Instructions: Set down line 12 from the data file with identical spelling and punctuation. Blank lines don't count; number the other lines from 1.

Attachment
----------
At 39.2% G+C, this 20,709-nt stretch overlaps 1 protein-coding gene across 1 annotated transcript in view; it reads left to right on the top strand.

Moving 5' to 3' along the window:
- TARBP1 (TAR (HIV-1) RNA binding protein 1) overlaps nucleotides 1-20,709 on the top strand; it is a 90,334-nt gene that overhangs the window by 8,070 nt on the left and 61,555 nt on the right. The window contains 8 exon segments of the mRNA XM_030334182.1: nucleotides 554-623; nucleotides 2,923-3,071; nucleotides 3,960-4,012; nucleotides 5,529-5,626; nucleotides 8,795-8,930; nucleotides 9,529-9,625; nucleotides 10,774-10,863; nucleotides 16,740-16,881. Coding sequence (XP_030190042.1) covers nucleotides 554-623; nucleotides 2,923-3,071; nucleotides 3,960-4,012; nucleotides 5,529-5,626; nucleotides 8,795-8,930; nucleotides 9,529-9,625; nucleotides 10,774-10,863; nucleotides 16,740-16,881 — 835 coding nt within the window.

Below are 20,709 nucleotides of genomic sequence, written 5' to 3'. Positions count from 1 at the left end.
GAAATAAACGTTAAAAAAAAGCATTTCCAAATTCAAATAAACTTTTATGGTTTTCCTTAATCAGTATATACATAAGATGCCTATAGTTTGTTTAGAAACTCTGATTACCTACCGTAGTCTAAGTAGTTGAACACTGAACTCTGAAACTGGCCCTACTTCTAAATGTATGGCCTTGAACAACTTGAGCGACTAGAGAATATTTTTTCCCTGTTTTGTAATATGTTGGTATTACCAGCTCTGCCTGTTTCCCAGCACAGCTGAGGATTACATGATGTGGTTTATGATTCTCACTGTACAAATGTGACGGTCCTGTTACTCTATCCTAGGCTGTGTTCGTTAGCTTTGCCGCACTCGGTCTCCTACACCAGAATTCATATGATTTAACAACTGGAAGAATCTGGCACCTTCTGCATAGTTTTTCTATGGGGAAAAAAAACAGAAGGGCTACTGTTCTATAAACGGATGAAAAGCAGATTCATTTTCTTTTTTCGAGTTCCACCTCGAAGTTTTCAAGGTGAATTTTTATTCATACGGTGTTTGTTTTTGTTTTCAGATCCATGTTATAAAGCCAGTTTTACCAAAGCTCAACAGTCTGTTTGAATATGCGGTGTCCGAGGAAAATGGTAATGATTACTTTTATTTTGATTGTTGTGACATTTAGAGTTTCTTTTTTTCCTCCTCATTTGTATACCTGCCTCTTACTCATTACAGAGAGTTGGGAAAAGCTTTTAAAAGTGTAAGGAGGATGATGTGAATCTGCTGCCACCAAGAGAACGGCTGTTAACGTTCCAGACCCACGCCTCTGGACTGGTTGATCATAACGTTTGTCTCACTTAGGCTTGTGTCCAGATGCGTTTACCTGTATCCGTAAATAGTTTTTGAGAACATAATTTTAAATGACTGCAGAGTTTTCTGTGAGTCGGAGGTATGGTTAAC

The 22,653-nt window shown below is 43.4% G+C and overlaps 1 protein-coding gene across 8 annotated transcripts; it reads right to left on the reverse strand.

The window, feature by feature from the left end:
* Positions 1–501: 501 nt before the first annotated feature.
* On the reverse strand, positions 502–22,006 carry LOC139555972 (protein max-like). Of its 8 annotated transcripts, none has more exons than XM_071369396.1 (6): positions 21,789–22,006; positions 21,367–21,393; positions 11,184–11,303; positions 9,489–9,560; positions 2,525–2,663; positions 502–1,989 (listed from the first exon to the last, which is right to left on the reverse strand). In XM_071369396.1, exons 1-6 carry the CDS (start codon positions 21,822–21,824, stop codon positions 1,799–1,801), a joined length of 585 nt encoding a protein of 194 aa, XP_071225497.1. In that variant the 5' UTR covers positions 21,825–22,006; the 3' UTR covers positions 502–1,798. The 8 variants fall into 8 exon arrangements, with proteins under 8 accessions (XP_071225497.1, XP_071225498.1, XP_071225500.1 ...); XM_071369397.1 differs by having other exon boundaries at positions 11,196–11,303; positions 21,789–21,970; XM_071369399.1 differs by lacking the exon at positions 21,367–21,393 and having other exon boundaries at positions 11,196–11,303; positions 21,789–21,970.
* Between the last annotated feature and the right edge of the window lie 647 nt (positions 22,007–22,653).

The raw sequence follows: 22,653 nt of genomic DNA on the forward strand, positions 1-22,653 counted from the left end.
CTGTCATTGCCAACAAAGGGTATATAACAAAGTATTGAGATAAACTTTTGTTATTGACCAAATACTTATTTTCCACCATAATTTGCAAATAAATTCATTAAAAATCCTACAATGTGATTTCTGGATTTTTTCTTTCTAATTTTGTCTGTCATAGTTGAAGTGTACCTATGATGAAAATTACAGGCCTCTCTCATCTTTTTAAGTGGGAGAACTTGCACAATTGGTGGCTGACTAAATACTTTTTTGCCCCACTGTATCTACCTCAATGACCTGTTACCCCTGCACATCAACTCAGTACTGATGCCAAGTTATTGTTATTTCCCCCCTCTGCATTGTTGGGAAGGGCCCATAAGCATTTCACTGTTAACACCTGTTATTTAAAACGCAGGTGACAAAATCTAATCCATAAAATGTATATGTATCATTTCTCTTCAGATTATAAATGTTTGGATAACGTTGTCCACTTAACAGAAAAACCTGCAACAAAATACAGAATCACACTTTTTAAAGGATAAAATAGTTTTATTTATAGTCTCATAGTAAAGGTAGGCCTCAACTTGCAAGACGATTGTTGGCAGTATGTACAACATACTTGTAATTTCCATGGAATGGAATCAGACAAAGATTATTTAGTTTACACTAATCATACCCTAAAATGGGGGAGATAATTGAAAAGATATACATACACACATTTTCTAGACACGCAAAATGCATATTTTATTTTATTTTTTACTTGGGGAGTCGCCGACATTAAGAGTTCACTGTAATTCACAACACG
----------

CTGTCATTGCCAACAAAGGGTATATAACAAAGTATTGAGATAAACTTTTGTTATTGACCAAATACTTATTTTCCACCATAATTTGCAAATAAATTCATTAAAAATCCTACAATGTGATTTCTGGATTTTTTCTTTCTAATTTTGTCTGTCATAGTTGAAGTGTACCTATGATGAAAATTACAGGCCTCTCTCATCTTTTTAAGTGGGAGAACTTGCACAATTGGTGGCTGACTAAATACTTTTTTGCCCCACTGTATCTACCTCAATGACCTGTTACCCCTGCACATCAACTCAGTACTGATGCCAAGTTATTGTTATTTCCCCCCTCTGCATTGTTGGGAAGGGCCCATAAGCATTTCACTGTTAACACCTGTTATTTAAAACGCAGGTGACAAAATCTAATCCATAAAATGTATATGTATCATTTCTCTTCAGATTATAAATGTTTGGATAACGTTGTCCACTTAACAGAAAAACCTGCAACAAAATACAGAATCACACTTTTTAAAGGATAAAATAGTTTTATTTATAGTCTCATAGTAAAGGTAGGCCTCAACTTGCAAGACGATTGTTGGCAGTATGTACAACATACTTGTAATTTCCATGGAATGGAATCAGACAAAGATTATTTAGTTTACACTAATCATACCCTAAAATGGGGGAGATAATTGAAAAGATATACATACACACATTTTCTAGACACGCAAAATGCATATTTTATTTTATTTTTTACTTGGGGAGTCGCCGACATTAAGAGTTCACTGTAATTCACAACACG